State lines and how they were surveyed.

Figure 1. Astronomic latitude and longitude defined.
The original territory of the United States, as defined by the treaties with Great Britain of November 30, 1782, and September 3, 1783, was bounded on the north by Canada, on the south by the Spanish Colonies of East and West Florida, on the east by the Atlantic Ocean, and on the west by the Mississippi River. Additions to the original territory, the acquisition of Louisiana from France in 1803 and of Florida from Spain in 1819, the Texas annexation in 1845, the establishment of American title to Oregon territory in 1846, the Mexican cession of 1848 and the Gadsden Purchase from Mexico in 1853, brought the aggregate area of the conterminous United States within its present boundaries.

The 13 original states organized the Federal Union under the name of “The United States of America” by ratifying the Articles of Confederation and the Constitution. The boundaries of these states were not defined by the Acts of Ratification, but, in general, the states maintained their claim to their colonial boundaries, which had been established by royal decree or by agreement. Some overlapping territorial claims were not settled until many years later by Supreme Court decision. Other states were admitted into the Union by Acts of Congress, usually upon petition of the citizens residing in the territories in question. The boundaries of these states were defined by enabling acts. The boundaries of Missouri and Texas were changed by subsequent legislation.

Figure 2. The deflection of the vertical.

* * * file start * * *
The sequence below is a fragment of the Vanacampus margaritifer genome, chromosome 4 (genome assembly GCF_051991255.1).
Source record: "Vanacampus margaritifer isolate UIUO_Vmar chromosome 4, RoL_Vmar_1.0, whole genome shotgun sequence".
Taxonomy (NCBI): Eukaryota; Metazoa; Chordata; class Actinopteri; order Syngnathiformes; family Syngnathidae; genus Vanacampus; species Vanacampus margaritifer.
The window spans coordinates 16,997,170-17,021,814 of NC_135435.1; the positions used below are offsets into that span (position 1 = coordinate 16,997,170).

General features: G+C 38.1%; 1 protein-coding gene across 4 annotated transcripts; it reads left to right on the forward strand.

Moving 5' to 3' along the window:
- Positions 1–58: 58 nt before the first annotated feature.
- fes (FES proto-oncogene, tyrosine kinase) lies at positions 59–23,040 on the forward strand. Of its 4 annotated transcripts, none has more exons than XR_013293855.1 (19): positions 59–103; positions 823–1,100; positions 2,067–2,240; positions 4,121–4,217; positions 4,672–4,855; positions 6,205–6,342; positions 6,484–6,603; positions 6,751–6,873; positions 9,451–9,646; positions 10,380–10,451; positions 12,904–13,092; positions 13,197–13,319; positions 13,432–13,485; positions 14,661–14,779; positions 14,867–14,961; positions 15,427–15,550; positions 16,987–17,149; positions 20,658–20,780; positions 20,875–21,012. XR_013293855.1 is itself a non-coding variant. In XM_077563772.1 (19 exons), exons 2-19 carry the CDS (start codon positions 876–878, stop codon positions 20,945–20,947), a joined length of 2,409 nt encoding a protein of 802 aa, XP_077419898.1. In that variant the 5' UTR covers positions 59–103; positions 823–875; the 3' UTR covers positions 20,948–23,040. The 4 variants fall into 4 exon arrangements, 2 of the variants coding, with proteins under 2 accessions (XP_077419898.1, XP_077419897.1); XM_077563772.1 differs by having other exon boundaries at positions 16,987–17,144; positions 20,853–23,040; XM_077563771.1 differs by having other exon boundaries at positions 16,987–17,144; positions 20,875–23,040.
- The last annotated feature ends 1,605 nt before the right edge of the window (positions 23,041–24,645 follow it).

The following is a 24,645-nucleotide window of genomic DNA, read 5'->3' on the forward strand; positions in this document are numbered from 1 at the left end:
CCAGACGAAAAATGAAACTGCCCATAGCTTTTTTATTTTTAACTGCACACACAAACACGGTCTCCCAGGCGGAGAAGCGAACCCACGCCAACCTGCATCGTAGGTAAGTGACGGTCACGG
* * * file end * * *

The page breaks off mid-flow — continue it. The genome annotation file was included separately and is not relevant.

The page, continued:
How are boundaries established? Three of the most common means of defining a boundary are:
  1. By a water boundary, such as a stream, lake or other body of water;
  2. By a divide between two drainage basins; or
  3. By a meridian of longitude or a parallel of latitude.

Figure 3. Geodetic latitude and longitude defined.
Let’s discuss the third method. When a parallel of latitude is specified, the numbering always begins with zero at the equator. Today, the numbering of the meridians ranges from zero to the east and west of Greenwich. This has not always been so; in many countries of the world the initial meridian is the one passing through the capital. In the United States, the Washington meridian was used as a point of departure in much of the 19th century.

The act of September 28, 1850, stipulated “That hereafter the meridian of the observatory at Washington shall be adopted and used for all astronomic purposes and…that the meridian of Greenwich shall be adopted for all nautical purposes.” The act was repealed August 22, 1912 and the meridian of Greenwich was adopted for both astronomic and nautical purposes.

The Washington meridian passed through the center of the dome of the old Naval Observatory at 24th Street and Constitution Avenue, N.W. in Washington, D.C. It is 77&deg 03' 02.3" west of Greenwich. This longitude was derived by astronomic observations. With reference to the North American Datum of 1927, the geodetic latitude is 3.8 seconds of arc greater. Just to show how important this is, the meridian boundaries of the territories of Arizona, Colorado, Dakota, Idaho, Montana, Nevada and Wyoming, and the states of Kansas, Nebraska, New Mexico and Utah were referenced to the Washington meridian.

Figure 4. Go to the NGS website and click on DEFLEC99 from the Geodetic Tool Kit page.
I could continue on, but it’s obvious that state lines that are parallels of latitude or meridians of longitude were established as astronomic parallels and meridians. Because of the lower order of accuracy in early astronomic instruments, many state lines are not on a true meridian or parallel. In surveying, until recent times, we used astronomic positioning and astronomic azimuth in geodetic triangulation to determine the deflection of the vertical. With GPS, this is not necessary unless you want to survey a state line.